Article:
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IHMC speaker: ‘Silver Springs is dying’

Thursday, December 18, 2014 7:29 AM | Deleted user
Ocala Star-Banner 12/17/2014, Page B01


By Andy Fillmore

Correspondent 


Environmental scientist and springs researcher Robert Knight told a capacity crowd at the IHMC evening lecture Tuesday that unless current trends are reversed, Silver Springs could be reduced to a dried up algae bowl in as little as 15 years.

“Silver Springs is dying before our eyes. There is a myth that there is an unlimited supply of underground water,” Knight said.

Knight spoke at the latest installment of evening lectures at the Institute for Human and Machine Cognition, a technical research facility with offices in Ocala and Pensacola. The talks, free to the public, cover a wide range of topics and are co-hosted by the College of Central Florida. Knight, 66, grew up in Jacksonville and now lives in Gainesville. He has visited Silver Springs since 1953 and did his doctoral work there. He is director of the Howard T. Odum Florida Springs Institute and president of the Silver Springs Alliance. Some of the historically largest springs in the world are located in Central Florida, Knight indicated.

Knight displayed pictures taken in an area of the Silver River over a number of years that showed a deterioration in the clarity of the water.

He said he’d like to see a revitalization of Silver Springs and have it return as an tourist-drawing “economic engine” for the area.

Groundwater pumping from the aquifer to satisfy needs including residential developments and commercial concerns, especially since 1980, have, “like a checking account balance,” drawn more from the aquifer than rain can replace, Knight contended.

“We are suffering from our own development, our own footprint,” he said.

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'Many springs are down 30 to 40 percent over the last 80 years,' he said. 'They are unhealthy with a weak heart. Imagine losing 40 percent of your blood.'

Knight explained that springs are an 'early warning system' of the health of the aquifer, like water overflowing from the top of a filled bucket. Knight has studied numerous Central Florida springs, including Poe Springs in Alachua County, which he claimed has 'stopped' flowing.

'Most of the springs in Central Florida are down by about 30 percent. The aquifer is dropping about two inches per year in North Florida,' he said.

He cited a drop in output of Silver Springs from about 500 million gallons a day to about 300 million gallons per day in roughly the last 50 years and pointed out that White Springs in North Florida has dried up.

Knight made it clear he feels state government has failed to act even when 'laws have been in place since 1972' to protect water resources. He indicated that business concerns are attracted by 'free water.'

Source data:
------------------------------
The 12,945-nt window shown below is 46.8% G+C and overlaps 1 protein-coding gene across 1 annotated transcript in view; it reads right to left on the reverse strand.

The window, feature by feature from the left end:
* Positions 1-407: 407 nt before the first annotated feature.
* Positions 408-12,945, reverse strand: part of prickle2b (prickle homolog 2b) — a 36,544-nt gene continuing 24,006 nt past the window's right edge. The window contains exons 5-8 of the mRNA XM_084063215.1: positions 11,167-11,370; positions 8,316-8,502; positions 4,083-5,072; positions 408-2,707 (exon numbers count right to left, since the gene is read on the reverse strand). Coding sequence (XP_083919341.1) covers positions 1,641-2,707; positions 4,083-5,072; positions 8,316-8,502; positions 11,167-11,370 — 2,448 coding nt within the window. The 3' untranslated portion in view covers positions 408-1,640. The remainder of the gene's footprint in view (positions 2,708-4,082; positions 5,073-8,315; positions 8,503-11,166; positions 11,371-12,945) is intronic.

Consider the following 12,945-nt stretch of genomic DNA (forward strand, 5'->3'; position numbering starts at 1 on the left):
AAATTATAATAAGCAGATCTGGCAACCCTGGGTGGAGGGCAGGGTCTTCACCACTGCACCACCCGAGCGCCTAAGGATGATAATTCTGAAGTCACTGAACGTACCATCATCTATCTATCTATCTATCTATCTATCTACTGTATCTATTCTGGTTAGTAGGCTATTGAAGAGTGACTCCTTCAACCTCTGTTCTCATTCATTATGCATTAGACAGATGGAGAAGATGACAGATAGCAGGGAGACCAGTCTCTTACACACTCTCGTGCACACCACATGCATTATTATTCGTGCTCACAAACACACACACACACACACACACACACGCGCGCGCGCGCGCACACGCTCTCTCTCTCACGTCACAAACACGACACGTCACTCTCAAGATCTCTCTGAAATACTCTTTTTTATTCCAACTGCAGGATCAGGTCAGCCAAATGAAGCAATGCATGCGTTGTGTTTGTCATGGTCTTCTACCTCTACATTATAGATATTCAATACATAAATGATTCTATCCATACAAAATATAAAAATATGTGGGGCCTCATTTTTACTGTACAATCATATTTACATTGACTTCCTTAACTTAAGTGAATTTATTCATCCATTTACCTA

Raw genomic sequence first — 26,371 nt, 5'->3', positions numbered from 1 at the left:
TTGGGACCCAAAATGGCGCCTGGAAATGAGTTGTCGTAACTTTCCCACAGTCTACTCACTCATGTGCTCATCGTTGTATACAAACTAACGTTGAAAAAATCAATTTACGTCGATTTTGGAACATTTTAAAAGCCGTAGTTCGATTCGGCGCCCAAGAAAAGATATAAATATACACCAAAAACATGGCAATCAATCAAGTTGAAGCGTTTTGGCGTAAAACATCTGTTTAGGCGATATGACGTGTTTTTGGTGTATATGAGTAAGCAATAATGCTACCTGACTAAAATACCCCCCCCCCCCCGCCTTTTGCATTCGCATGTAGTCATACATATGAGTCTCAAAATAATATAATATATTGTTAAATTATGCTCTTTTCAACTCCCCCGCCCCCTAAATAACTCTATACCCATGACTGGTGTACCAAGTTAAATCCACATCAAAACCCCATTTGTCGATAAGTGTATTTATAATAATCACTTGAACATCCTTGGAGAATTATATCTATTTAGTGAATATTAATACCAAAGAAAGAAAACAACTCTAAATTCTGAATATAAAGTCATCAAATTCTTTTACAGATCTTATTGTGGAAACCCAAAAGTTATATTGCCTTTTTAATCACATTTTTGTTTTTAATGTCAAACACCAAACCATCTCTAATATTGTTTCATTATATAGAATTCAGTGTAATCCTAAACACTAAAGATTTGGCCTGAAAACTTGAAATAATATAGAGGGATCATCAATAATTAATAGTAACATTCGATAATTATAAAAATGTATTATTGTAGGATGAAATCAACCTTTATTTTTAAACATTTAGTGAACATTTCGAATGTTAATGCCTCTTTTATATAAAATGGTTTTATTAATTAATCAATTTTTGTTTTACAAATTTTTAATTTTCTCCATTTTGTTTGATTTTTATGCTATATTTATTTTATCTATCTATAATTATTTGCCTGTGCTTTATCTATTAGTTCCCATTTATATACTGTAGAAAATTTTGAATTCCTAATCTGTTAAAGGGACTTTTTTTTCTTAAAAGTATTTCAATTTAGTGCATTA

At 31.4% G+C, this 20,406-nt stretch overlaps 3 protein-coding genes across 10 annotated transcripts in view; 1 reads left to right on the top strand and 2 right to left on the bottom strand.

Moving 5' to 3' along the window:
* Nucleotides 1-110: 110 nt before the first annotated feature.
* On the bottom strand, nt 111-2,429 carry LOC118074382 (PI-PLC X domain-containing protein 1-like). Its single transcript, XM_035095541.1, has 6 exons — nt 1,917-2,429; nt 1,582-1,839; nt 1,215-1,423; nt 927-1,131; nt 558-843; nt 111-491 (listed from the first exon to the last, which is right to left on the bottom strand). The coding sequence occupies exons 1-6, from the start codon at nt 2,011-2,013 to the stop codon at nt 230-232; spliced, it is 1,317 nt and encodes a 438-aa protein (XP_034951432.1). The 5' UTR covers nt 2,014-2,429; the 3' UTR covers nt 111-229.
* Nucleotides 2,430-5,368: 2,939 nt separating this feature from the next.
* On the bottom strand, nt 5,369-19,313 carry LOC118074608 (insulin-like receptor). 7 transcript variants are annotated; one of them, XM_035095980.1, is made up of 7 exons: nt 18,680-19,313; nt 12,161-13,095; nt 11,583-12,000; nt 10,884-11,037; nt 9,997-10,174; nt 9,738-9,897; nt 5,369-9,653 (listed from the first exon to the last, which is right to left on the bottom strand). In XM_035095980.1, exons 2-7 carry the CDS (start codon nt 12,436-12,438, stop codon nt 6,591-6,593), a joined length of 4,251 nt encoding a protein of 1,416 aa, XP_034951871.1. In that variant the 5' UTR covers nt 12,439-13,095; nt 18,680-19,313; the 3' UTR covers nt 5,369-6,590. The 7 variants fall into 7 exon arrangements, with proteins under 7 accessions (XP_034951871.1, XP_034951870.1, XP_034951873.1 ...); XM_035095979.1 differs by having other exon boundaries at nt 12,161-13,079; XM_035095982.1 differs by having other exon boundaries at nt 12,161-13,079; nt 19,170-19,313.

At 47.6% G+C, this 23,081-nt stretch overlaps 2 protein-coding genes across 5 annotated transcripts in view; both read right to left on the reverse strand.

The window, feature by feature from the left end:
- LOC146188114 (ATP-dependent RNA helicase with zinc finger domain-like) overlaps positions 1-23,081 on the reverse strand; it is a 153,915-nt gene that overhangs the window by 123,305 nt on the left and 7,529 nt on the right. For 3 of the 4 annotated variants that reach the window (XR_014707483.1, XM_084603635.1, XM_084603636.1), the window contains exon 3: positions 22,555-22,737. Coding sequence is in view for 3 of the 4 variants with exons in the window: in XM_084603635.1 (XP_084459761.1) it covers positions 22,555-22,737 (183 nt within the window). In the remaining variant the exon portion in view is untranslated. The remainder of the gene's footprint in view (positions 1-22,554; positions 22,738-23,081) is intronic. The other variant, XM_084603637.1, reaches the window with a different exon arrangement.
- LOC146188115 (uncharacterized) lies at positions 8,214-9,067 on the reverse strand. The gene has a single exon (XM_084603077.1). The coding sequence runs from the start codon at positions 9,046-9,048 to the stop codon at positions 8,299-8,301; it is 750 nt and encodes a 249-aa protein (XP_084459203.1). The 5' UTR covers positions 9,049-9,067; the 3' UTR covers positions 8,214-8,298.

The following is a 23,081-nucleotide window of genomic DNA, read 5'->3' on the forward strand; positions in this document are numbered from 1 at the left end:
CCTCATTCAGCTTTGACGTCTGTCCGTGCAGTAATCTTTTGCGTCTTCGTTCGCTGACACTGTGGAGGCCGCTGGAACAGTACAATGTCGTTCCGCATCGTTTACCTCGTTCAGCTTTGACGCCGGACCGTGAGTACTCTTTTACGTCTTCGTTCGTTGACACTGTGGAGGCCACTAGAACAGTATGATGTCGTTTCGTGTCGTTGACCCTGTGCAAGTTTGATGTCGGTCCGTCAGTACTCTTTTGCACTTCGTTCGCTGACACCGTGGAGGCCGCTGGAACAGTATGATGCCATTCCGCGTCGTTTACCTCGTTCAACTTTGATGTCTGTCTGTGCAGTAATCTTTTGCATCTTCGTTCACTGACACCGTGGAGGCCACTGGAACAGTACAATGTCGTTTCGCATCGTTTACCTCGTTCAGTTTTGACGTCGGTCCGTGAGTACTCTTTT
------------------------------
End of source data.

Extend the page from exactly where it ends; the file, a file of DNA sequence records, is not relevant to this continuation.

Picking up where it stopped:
'People just don't know about the issue and the state won't 'fess up. (State government) just keeps kicking the can (the water issue) down the road. They are in denial,' he said.

Knight said that homeowner lawn watering accounts for 'about one-fourth' of the groundwater pulled out of the aquifer and said stopping the lawn and shrub watering would have a measurably positive impact.

People should stand up to homeowner associations that insist on continued lawn watering, he said.

Knight said he served as an expert witness in the request by businessman Frank Stronach for water to operate Adena Springs cattle ranch here.

'I'm very opposed to (allowing) it. The Department of Environmental Protection is still reviewing this, and a decision is due in January,' he said.

Stronach's request stood at 13 million gallons daily for some time but was reduced to 5.3 million gallons daily and may be dropped to 1.5 million gallons daily.

Knight said 'public pressure' caused the initial requests to be lowered.

Knight drew applause during his talk when he said 'Stronach should donate the land back for (a water) recharge (area)' for Silver Springs.

He also drew a strong positive reaction from the crowd when he suggested the Rodman Dam be removed or breached to return a natural balance to the area.

Knight discussed what he termed potentially cancer-causing levels of nitrates present in Marion County water, especially in the western part of the county.

He indicated the nitrate was traceable to fertilizer runoff and '70 million' septic tanks in the county.

He recommended less use of fertilizer, using Florida-friendly plants and avoiding runoff conditions.

Lecture guest Lucia Beale, of Summerneld, in the area for 14 years, said she sese 'more vegetation and less fish' at some locations here, while attendee Richard Arntzen said he has seen public taste change to where they no longer enjoy just a laid-back visit to the springs.

Lecture attendee and former governor Kenneth 'Buddy' MacKay said he 'agrees strongly' that the state government is not informing the public about water protection issues and not enforcing water protection regulations.

'Robert Knight has a lot of courage and idealism. Protection of Silver Springs is a Marion County issue, and if anything brings Marion County together, it should be this,' MacKay said.

In an added touch this month, Ocala Symphony Orchestra violinist Katie McCoy provided some Christmas season music during the reception.

 

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